Another virus that can make a home on your toothbrush is Human papillomavirus, or HPV. “It’s linked to both cervical cancer and esophageal and oral cancers,” Geisinger says. “The interesting thing about HPV is that the presence of HPV in your mouth seems to decrease if you do a good job with toothbrushing.” And once again, if you share toothbrushes with someone who has HPV, you could be at risk for contracting it yourself. "Both viruses are transmissible in saliva," Geisinger says, "so viral transmission through shared toothbrushes is a possibility."
This fungus is responsible for yeast infections and diaper rash. The most common species in the mouth is called Candida albicans, which causes oral thrush—basically, a yeast infection in your mouth. “[C. albincans] is linked to higher decay rates in kids,” Geisinger says. “In kids that have candida infections, about 15 percent have candida reservoirs on their toothbrush, and it can certainly be passed among siblings or other toothbrushes stored in the same area.” To keep candida from infecting multiple toothbrushes, make sure that the instruments are stored upright and away from each other.
According to Geisinger, one of the worst things you have on your toothbrush is moisture because it encourages bacteria to grow. “There’s a precipitous drop in bacteria [on toothbrushes] after about 24 hours, and that’s really because the toothbrush dries out," she says. "So, if you can, having two toothbrushes is probably advantageous.” If you’re using a toothbrush just once every 24 hours, it will stay nice and dry, and bacterial loads will be low.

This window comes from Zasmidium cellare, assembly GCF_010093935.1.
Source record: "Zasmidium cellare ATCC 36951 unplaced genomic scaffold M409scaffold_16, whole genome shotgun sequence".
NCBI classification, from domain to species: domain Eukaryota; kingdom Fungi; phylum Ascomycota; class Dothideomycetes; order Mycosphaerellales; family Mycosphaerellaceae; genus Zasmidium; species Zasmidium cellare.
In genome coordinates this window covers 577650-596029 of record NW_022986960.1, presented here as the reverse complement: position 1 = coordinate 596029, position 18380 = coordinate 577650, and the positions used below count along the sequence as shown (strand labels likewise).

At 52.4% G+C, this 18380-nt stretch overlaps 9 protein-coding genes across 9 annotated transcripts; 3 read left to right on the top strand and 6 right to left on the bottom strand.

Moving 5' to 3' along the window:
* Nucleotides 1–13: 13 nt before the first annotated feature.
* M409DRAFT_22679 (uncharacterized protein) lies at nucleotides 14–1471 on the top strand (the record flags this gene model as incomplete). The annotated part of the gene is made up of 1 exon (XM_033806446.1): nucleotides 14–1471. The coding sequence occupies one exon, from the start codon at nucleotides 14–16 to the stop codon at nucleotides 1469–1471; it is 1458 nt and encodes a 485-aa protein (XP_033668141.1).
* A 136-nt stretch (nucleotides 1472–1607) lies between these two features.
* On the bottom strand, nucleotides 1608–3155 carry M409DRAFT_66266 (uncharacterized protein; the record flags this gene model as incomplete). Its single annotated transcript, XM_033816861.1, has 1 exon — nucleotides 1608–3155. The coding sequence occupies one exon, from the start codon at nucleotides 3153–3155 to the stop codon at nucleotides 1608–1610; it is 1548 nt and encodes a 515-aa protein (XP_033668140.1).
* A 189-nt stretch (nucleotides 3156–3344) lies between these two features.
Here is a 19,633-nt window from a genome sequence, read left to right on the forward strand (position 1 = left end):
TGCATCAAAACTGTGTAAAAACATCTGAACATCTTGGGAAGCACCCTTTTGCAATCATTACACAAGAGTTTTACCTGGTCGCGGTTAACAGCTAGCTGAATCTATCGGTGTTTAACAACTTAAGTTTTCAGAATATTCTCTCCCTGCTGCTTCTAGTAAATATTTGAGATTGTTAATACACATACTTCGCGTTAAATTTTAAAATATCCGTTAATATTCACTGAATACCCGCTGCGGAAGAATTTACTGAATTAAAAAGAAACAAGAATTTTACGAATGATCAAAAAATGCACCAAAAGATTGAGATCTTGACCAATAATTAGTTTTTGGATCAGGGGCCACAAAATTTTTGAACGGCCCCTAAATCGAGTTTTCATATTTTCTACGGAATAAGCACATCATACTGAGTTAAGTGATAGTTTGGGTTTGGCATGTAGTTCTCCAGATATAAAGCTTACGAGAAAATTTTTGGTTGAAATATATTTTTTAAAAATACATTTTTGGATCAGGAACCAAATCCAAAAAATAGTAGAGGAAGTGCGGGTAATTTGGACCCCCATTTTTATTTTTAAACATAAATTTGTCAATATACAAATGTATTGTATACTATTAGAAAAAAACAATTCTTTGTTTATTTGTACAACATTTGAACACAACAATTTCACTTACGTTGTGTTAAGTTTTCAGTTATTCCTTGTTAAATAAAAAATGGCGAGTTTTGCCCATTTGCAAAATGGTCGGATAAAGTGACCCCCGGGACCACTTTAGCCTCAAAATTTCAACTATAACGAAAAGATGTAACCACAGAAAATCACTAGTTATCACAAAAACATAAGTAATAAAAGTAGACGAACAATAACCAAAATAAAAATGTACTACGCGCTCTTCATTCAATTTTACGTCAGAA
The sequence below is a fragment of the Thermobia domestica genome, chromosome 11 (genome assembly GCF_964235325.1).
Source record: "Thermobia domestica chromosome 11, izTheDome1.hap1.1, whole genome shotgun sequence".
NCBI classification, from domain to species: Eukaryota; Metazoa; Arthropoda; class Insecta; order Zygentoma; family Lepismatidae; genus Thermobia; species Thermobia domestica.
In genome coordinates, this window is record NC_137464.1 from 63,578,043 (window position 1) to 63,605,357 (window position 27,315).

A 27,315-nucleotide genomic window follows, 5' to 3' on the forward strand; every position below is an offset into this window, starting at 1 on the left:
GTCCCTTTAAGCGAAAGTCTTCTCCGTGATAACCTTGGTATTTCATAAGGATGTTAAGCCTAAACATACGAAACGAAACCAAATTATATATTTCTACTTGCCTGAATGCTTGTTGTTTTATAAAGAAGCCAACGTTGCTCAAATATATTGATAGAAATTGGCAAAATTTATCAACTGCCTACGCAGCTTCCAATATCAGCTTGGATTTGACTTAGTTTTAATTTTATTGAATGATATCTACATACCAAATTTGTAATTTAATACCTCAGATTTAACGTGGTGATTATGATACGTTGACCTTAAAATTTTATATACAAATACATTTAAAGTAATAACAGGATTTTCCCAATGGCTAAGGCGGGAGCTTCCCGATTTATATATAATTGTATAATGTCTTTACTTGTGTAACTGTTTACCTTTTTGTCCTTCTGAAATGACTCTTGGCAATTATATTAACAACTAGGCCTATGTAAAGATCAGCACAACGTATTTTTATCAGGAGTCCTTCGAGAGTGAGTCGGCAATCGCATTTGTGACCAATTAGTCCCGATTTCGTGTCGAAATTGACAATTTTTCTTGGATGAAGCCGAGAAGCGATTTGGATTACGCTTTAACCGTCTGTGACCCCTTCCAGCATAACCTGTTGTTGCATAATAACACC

Another thing you shouldn’t do: Cover your toothbrush. “Even though it’s tempting because of the fecal matter from the toilet, covering toothbrushes or putting them in your medicine cabinet does not allow them to dry out,” Geisinger says. “Bacterial counts on those toothbrushes are considerably higher than on toothbrushes that are stored upright, separate, and allowed to dry completely.”
Up to 70 percent of adults in the United States have gingivitis, and about 47 percent of people over the age of 30 have destructive gum disease. "That means they have ulcerations or microscopic breaks in the tissue underneath the gum lines where they can’t see, which allows blood to get on the toothbrush,” Geisinger says. “It also allows a pathway for bacteria to get into the bloodstream. In patients with inflammation, bacteria in your bloodstream spike after things that would irritate those inflammations—including mastication, eating, toothbrushing, even a visit to your dentist to have a cleaning.” That’s how dental and oral bacteria end up in plaques that are associated with heart disease.
“The amount of bacteria in the bloodstream is actually proportional to how much inflammation and dental disease is present in the mouth,” Geisinger says. “Patients who are receiving regular dental care—that includes dental cleaning and exams—have improved levels of gingival inflammation, less blood in their saliva, and less blood on their toothbrush. So go see your dentist!”